Protecting Marine Protected Areas

Years from now, Southern California’s new marine sanctuaries might be as popular with fishermen as they are with environmentalists. Once populations of fish have a chance to recover from years of depletion, these protected areas off the coast are expected to become incubators of sea life that will then expand into unprotected zones as well, meaning not only an enhanced environment but better fishing.

All that will take time, though — a study of a similar preserve off the coast of Baja California found that sea life there quintupled over the course of a decade — and for now these Marine Protected Areas, where restrictions took effect this month, are seen by fishing groups as intrusive and downright confusing. Limited fishing is allowed in some areas, none in others. The 50 sanctuaries form a patchwork that covers 15% of the coast.

The state doesn’t have nearly enough enforcement staff to ensure compliance, so various environmental groups are gearing up to watch over their local waters. Their presence isn’t welcomed by fishing groups, which predict nasty or even dangerous confrontations. But if the volunteers take the right approach — acting as monitors and tipsters, not as law enforcement officers — they could help the new sanctuaries get off to a good start.


In many parks and cities, volunteers patrol trails and streets. Along the coast, volunteers monitor tide pools and inform visitors about laws against harming animals or taking them from those areas. Sometimes just knowing that others are watching is enough to deter would-be lawbreakers. Some people honestly aren’t aware of the laws or of the reasons they exist. It will take time for fishing enthusiasts to fully comprehend — and accept — which rules are in operation where in the ocean.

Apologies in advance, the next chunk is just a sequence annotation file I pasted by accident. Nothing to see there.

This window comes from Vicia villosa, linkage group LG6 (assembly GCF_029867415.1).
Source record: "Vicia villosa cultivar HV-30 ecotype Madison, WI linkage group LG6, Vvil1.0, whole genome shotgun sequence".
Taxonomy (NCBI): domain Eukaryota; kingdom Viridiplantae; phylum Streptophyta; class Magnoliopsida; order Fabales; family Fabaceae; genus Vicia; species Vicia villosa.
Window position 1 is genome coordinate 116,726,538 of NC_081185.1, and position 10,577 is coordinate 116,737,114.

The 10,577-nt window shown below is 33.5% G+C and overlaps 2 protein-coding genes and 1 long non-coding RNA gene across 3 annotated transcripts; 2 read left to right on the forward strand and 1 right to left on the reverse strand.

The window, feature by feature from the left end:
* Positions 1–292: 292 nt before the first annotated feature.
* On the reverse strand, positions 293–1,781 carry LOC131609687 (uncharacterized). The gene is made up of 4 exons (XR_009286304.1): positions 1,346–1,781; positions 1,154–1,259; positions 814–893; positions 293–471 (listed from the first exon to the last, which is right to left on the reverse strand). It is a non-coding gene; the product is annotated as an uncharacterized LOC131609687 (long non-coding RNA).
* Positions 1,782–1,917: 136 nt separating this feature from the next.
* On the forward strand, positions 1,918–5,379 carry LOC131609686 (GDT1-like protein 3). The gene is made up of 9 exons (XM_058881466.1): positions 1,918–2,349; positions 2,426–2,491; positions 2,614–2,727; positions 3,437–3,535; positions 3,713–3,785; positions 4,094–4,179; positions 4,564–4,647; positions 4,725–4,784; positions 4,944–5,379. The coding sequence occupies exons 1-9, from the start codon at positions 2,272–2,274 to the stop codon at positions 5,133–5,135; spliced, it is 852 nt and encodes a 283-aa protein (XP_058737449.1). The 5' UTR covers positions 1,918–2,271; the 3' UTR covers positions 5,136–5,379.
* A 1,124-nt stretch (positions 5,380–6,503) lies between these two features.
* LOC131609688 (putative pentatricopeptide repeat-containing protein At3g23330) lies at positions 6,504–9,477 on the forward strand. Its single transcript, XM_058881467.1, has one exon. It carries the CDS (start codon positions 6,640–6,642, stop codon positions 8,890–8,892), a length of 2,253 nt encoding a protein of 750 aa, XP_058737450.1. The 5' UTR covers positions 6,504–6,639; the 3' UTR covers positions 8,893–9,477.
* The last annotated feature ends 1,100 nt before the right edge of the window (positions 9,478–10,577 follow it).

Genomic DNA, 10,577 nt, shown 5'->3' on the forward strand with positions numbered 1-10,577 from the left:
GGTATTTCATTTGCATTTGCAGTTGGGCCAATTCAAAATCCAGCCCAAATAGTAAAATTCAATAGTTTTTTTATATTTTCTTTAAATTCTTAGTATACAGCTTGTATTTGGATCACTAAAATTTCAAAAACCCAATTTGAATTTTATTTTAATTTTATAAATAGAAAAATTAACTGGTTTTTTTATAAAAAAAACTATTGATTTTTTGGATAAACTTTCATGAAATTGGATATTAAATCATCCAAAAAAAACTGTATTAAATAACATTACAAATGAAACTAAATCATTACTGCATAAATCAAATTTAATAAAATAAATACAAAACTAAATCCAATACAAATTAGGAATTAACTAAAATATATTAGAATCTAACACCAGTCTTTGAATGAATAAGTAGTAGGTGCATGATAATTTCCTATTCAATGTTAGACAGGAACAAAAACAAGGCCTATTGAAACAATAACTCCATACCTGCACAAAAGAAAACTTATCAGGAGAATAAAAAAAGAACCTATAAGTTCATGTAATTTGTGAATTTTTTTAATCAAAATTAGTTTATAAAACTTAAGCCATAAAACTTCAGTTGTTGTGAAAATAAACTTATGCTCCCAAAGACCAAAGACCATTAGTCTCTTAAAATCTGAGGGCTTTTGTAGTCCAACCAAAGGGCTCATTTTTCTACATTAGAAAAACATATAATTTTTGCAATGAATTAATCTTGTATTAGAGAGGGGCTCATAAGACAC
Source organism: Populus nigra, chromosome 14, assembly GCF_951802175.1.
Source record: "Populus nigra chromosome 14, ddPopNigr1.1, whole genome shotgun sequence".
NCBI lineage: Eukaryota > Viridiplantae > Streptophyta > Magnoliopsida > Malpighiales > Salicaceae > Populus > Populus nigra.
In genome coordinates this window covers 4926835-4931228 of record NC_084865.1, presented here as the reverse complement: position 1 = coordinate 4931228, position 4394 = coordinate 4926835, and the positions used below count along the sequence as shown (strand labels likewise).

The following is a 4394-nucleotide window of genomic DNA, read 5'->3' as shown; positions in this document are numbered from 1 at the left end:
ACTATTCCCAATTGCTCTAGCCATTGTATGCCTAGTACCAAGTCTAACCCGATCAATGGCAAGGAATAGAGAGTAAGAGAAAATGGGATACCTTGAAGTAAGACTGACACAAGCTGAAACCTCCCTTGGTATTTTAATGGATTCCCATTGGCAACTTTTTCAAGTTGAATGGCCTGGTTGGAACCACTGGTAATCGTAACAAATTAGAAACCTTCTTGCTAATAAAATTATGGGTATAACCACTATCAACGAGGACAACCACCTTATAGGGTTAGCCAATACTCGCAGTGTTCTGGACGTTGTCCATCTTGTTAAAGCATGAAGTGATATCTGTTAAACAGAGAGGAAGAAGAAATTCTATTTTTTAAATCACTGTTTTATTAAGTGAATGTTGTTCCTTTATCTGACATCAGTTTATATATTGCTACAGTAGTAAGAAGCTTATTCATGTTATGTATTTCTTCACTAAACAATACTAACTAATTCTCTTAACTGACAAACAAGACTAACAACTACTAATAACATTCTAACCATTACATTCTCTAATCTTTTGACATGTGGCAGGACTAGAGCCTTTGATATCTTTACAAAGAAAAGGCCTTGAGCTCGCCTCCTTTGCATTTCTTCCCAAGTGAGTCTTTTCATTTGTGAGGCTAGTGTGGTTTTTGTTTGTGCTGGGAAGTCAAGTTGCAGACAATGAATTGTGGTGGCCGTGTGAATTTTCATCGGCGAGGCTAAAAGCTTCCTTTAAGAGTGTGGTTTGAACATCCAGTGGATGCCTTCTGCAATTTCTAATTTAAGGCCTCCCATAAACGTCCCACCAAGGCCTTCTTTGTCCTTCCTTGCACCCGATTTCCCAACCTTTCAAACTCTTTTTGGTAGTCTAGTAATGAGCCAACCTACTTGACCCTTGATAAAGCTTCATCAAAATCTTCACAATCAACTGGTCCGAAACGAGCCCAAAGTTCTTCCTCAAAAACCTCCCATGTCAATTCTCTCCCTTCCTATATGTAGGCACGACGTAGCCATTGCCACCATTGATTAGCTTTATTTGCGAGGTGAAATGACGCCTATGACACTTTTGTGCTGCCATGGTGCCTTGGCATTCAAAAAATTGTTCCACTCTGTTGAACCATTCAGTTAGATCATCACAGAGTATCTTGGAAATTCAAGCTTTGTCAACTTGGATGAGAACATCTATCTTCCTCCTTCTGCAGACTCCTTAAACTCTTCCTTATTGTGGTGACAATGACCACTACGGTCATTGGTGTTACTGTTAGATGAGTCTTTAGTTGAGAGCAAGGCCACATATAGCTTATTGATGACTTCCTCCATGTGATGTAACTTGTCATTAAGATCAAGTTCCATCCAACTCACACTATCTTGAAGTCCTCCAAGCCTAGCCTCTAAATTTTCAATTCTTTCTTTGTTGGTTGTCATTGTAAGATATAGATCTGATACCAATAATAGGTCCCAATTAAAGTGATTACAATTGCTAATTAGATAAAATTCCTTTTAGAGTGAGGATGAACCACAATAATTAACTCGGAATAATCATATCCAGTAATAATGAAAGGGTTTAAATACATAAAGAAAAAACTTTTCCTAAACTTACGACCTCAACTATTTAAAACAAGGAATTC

But many people don’t like being approached and told they’re breaking the law, especially by someone without a badge or uniform. Volunteers have to keep interactions friendly, brief and informal, avoiding ugly situations. They shouldn’t lecture, scold or threaten to inform authorities; rather, they should back off when their efforts meet with resistance, move away and then call in a tip.

California’s Department of Fish and Game could make this effort more successful by creating a semi-official cadre of volunteers. The state should provide those well-meaning environmentalists with ID cards to indicate some level of official status, but more important, it should standardize their training. It would be a shame to see a disagreement over fish become a danger to people as well.